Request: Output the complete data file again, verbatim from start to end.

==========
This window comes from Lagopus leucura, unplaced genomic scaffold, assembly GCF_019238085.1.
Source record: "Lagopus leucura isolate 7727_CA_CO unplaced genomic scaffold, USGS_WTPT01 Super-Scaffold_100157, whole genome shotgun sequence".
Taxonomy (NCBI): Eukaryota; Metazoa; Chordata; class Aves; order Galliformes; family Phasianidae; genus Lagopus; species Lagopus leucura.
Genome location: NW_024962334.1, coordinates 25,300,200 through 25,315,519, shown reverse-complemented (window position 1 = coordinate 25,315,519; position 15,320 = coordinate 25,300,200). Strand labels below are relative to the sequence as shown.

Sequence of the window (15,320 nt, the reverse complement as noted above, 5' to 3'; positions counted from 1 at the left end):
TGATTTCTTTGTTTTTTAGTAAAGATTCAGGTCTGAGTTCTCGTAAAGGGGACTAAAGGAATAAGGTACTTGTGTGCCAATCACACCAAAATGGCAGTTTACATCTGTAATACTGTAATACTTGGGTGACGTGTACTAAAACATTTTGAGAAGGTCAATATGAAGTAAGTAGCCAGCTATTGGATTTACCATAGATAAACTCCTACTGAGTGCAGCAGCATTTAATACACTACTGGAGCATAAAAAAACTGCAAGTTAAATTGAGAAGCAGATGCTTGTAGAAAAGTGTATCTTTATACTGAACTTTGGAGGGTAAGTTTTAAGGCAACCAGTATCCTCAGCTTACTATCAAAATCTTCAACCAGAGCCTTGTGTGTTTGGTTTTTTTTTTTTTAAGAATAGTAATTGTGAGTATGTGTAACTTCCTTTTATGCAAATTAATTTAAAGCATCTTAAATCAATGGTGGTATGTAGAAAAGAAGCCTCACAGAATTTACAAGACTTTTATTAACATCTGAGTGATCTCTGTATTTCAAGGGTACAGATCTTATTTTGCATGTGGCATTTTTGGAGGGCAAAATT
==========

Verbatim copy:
This window comes from Lagopus leucura, unplaced genomic scaffold, assembly GCF_019238085.1.
Source record: "Lagopus leucura isolate 7727_CA_CO unplaced genomic scaffold, USGS_WTPT01 Super-Scaffold_100157, whole genome shotgun sequence".
Taxonomy (NCBI): Eukaryota; Metazoa; Chordata; class Aves; order Galliformes; family Phasianidae; genus Lagopus; species Lagopus leucura.
Genome location: NW_024962334.1, coordinates 25,300,200 through 25,315,519, shown reverse-complemented (window position 1 = coordinate 25,315,519; position 15,320 = coordinate 25,300,200). Strand labels below are relative to the sequence as shown.

Sequence of the window (15,320 nt, the reverse complement as noted above, 5' to 3'; positions counted from 1 at the left end):
TGATTTCTTTGTTTTTTAGTAAAGATTCAGGTCTGAGTTCTCGTAAAGGGGACTAAAGGAATAAGGTACTTGTGTGCCAATCACACCAAAATGGCAGTTTACATCTGTAATACTGTAATACTTGGGTGACGTGTACTAAAACATTTTGAGAAGGTCAATATGAAGTAAGTAGCCAGCTATTGGATTTACCATAGATAAACTCCTACTGAGTGCAGCAGCATTTAATACACTACTGGAGCATAAAAAAACTGCAAGTTAAATTGAGAAGCAGATGCTTGTAGAAAAGTGTATCTTTATACTGAACTTTGGAGGGTAAGTTTTAAGGCAACCAGTATCCTCAGCTTACTATCAAAATCTTCAACCAGAGCCTTGTGTGTTTGGTTTTTTTTTTTTTAAGAATAGTAATTGTGAGTATGTGTAACTTCCTTTTATGCAAATTAATTTAAAGCATCTTAAATCAATGGTGGTATGTAGAAAAGAAGCCTCACAGAATTTACAAGACTTTTATTAACATCTGAGTGATCTCTGTATTTCAAGGGTACAGATCTTATTTTGCATGTGGCATTTTTGGAGGGCAAAATT